by Team STN · 04 Apr 2018 · 4 min read
Working Girl, 1988. It's a beloved little comedy centering on Tess McGill (Melanie Griffith), new to the cutthroat business world and secretary to Katharine Parker (Sigourney Weaver). When Katherine steals a tip from Tess to further ascend the corporate ladder, Tess "borrows" Katherine's identity to regain what is rightfully hers. The movie closes with Tess winning the showdown while a scorned Katherine fades into irrelevance with her tail between her legs. Oh, and Tess also manages to steal Katherine's boyfriend along the way.
For as long as I can remember, I've always wanted to be a makeup artist — and because of that, traditional school never interested me. All I wanted to do was go to cosmetic school, but for my parents, a makeup artist wasn't a "real job" so they wouldn't support me financially to pursue that dream.
When no one would invest in her startup, mompreneur Janine Sickmeyer tapped into her inner resilience and successfully built an online web application that has become a go-to program within the legal industry.
Ever since I graduated from college, I have worked in high-pressure environments with a lot of powerful men. The vast majority of men, who I interacted with on a daily basis, were my superiors.
I'm a change-maker. There is a point in every change-maker's life when she decides that she's going to stop complaining about the current state of affairs and do something about it. I was fed up hearing statistic after statistic about the gap in access to capital for women-led businesses, so I decided to do something about it. Based on my passion, we were able to attract enough investors, team members, capital providers, and supporters to gather $500 million in financing for women-led ventures through EnrichHER.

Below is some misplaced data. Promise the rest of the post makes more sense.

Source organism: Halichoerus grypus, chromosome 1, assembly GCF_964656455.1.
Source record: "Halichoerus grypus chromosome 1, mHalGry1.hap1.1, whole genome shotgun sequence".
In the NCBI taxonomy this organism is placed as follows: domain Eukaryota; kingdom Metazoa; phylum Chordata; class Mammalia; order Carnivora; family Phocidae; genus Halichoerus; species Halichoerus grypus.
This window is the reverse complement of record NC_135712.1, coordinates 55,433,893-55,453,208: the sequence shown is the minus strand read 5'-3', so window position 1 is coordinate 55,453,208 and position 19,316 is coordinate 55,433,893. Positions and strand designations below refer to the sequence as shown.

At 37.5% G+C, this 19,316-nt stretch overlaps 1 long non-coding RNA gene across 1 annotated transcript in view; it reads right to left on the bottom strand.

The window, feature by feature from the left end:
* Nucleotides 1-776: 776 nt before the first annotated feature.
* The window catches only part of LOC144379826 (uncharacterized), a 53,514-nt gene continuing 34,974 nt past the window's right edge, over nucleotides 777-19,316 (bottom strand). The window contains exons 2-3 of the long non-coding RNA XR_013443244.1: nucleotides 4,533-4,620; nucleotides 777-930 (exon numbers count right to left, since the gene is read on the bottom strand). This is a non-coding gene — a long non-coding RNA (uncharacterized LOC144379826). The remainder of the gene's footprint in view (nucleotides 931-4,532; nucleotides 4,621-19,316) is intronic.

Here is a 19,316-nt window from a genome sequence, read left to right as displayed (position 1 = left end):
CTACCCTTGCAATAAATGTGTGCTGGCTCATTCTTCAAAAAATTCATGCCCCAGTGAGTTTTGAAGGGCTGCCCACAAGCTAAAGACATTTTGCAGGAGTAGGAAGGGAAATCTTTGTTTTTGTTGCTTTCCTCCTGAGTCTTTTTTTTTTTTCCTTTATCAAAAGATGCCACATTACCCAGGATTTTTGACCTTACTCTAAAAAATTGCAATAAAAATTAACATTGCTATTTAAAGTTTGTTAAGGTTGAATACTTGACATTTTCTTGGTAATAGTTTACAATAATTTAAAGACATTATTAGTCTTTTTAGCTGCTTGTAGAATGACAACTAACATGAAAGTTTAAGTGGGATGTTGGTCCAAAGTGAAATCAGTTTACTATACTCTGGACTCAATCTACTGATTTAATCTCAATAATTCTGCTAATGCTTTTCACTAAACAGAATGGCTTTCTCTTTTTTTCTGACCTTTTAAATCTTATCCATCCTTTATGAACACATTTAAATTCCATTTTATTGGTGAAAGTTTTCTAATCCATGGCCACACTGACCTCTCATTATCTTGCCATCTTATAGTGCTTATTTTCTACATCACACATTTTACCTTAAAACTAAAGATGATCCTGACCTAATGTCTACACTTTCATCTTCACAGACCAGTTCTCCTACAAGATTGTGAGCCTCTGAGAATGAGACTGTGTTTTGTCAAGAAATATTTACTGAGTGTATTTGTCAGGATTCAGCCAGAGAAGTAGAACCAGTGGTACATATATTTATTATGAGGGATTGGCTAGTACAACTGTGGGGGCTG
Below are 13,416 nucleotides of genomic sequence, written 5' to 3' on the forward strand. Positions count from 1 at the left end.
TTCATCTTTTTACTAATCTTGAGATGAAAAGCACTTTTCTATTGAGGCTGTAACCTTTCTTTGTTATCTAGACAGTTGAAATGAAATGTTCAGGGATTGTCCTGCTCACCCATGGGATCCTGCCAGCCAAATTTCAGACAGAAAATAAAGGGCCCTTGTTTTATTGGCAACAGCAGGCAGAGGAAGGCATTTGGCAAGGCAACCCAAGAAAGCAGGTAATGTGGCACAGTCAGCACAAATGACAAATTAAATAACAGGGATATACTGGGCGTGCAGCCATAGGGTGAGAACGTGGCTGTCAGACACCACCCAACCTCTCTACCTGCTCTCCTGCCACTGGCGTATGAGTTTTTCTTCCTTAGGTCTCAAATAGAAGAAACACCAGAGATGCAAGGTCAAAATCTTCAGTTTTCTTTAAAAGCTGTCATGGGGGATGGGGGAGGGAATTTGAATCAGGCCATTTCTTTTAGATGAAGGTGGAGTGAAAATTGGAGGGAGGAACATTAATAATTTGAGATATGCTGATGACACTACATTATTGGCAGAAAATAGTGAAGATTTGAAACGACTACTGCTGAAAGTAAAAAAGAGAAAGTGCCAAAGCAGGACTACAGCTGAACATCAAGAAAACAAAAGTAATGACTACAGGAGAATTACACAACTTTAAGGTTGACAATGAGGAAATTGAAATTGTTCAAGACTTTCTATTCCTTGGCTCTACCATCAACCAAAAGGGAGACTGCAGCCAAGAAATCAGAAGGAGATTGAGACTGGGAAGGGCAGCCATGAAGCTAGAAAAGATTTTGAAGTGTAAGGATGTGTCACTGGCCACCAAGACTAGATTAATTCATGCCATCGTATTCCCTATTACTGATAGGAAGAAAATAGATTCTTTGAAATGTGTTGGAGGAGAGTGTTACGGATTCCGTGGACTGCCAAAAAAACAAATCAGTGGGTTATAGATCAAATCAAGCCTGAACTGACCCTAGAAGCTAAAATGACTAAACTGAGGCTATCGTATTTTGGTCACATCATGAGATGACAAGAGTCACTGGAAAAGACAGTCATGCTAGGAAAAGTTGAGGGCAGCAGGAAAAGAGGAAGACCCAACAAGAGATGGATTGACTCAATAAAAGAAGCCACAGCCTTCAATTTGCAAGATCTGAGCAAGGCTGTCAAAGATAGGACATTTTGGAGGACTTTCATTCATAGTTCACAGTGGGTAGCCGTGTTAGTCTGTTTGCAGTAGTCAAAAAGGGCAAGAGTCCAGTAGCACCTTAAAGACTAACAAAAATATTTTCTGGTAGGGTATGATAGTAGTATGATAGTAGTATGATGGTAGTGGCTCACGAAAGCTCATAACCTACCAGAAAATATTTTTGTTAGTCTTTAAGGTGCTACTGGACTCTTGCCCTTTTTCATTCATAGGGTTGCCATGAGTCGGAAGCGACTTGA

Founder and CEO of Women Tech Founders, Terri Brax, shares how her organization equips and inspires women to pursue careers in tech and become powerful leaders.
While more women are rising to the top of the corporate ladder, a question persists: Why do female CEOs still comprise such a small percentage of the highest leadership positions? Despite the fact that research underscores women's capabilities as corporate leaders and their positive effects on organizations.
You have heard all of the statistics before. There are not enough women at the top, not as the CEO, not at the Board table, and not in the C-Suite. The glass ceiling sometimes seems like a concrete ceiling.